A married couple was celebrating their 60th wedding anniversary. At the party everybody wanted to know how they managed to stay married so long in this day and age.
The husband responded, “When we were first married we came to an agreement – I would make all the major decisions and my wife would make all the minor decisions. And now, after 60 years of marriage, I can truthfully say that we have never needed to make a MAJOR decision.
Actually, he’s on to something.
Everyday, we’re faced with hundreds of decisions. Major or minor, each one requires brainpower as we process information, weigh the alternatives and make a choice. Eventually, this leads to what researchers call decision fatigue and the harder each decision becomes. (If you think about the last time you bought a camera, a car or even a new toothpaste, you know what I’m talking about.)
At that point, our judgment falters and our brain starts to take shortcuts, like doing something reckless or doing nothing at all. (Which helps explain why ordinarily sensible people make that impulse buy at the checkout counter and married politicians send inappropriate photos on Twitter.)
Thing is, if we’re in reactive mode simply making decisions as they pop up, we’re using up precious brainpower on trivial decisions, like what to eat for lunch or which movie to download. Then, when it comes time to make decisions that actually have a lasting impact on our work and relationships, we’re pooped.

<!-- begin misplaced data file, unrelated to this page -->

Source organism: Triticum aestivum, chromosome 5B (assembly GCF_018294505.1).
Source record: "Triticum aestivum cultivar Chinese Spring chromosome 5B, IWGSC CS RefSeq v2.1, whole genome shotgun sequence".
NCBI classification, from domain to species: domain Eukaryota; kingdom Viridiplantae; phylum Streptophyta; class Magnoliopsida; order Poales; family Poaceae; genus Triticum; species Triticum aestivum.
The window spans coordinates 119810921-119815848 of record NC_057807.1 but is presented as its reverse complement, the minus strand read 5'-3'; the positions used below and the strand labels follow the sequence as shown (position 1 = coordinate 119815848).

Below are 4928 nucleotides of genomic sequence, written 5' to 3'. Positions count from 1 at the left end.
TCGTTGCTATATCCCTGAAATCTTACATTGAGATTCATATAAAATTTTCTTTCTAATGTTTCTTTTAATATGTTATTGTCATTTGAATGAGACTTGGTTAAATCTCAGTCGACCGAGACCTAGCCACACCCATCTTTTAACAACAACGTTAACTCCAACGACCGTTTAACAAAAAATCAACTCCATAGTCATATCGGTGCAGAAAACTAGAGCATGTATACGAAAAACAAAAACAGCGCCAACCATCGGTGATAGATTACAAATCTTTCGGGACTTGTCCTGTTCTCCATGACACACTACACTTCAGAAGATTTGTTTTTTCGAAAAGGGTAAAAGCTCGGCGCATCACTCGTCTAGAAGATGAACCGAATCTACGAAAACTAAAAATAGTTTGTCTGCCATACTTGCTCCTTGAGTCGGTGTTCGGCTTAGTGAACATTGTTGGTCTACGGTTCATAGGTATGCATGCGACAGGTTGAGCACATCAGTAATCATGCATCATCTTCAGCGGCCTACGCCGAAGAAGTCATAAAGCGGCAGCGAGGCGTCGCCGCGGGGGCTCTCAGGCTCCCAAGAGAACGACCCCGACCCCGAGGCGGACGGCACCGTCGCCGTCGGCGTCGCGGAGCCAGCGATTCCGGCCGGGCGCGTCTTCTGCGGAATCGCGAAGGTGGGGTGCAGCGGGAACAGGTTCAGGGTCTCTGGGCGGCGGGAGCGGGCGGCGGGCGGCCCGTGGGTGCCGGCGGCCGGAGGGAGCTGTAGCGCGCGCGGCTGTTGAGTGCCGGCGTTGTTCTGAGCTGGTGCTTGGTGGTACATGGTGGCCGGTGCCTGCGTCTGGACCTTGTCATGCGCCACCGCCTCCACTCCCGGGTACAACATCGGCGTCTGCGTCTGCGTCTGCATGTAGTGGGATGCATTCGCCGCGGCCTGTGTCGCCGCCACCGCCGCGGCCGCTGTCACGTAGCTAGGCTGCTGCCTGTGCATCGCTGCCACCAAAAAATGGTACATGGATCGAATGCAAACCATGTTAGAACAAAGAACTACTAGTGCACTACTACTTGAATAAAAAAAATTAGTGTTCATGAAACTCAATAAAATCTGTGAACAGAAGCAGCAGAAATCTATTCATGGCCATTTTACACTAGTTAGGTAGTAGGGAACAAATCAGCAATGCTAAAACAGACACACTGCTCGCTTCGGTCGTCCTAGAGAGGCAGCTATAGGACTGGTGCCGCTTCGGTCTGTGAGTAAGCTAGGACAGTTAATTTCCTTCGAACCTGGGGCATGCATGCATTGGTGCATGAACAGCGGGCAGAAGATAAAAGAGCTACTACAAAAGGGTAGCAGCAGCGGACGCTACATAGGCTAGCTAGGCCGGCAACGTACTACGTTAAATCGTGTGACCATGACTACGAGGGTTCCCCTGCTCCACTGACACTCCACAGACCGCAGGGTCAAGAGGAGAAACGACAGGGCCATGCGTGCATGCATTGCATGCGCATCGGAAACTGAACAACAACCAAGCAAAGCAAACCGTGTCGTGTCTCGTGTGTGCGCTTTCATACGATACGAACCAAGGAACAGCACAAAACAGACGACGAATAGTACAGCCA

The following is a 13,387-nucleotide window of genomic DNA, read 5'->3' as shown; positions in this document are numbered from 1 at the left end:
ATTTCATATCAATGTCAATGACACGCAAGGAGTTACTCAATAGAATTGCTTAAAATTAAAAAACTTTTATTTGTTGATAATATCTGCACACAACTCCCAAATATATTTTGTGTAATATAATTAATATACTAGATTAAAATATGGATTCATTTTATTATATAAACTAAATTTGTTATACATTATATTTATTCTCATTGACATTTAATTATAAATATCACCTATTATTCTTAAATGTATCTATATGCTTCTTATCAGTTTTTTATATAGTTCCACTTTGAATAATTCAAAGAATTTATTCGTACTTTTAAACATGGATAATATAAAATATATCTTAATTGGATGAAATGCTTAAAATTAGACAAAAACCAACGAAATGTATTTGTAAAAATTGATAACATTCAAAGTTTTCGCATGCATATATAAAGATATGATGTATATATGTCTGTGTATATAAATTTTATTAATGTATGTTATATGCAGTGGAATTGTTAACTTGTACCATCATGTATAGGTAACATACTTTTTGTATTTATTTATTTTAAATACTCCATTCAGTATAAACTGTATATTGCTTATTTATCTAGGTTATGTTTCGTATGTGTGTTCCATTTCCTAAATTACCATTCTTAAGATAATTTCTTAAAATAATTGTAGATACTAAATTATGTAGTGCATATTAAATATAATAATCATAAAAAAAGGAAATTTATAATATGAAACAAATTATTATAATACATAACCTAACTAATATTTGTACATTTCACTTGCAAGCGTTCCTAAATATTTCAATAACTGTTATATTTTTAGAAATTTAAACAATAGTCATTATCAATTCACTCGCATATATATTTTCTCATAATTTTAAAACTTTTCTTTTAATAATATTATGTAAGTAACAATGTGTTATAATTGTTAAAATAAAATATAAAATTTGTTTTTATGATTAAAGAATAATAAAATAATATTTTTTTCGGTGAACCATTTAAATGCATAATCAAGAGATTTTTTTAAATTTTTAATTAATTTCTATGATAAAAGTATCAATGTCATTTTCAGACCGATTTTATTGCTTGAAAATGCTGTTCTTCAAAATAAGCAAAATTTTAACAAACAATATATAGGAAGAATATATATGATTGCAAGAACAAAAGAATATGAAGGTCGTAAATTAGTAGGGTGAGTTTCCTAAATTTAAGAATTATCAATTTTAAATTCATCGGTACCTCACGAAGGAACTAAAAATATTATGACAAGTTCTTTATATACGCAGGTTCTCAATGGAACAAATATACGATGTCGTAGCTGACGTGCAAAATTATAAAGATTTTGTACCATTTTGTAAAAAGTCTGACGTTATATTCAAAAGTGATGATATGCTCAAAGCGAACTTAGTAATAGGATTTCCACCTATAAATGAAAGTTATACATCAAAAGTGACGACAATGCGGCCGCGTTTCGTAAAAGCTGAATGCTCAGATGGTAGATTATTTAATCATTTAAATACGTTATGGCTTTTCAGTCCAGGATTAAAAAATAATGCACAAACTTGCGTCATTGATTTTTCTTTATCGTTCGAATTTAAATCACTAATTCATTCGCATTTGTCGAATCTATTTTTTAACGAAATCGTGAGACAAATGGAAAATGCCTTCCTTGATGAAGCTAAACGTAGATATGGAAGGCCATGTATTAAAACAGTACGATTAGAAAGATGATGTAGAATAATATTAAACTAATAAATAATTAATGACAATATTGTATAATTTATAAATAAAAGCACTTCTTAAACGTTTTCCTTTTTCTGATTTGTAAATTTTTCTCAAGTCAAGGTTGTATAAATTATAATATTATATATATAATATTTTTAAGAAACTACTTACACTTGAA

Make fewer decisions
“If someone suggests a place to get dinner, I say yes. If someone asks to do something on the weekend, I say yes. I don’t own any clothes apart from white t-shirts (and one black Buffer t-shirt), so I don’t have to decide what to wear. I listen to the same music I’ve always listened to, if someone suggests some new music, I say yes and listen to it.”
Of course, there are times where the default is “no” but Leo’s approach streamlines the number of decisions he has to think about to those he believes will make a difference to his long-term success and happiness. In this case, less is more.
Get rid of redundant thinking
Another way to make fewer decisions is by automating your schedule.
Make a list of the activities you want or need to do on a regular, repeated basis – team meetings, client prospecting, monthly report-writing, yoga class, poker night. Then designate a specific day or time for them in your calendar. This dramatically simplifies the redundant process of figuring out when you’re going to do them – and also makes it more likely that you’ll do them (cold-calling, I’m talking to you).
Rather than making your life rigid and fixed, automating means you spend less mental energy on making the same boring decisions over and over, which frees up creativity and allows you to be spontaneous where it counts.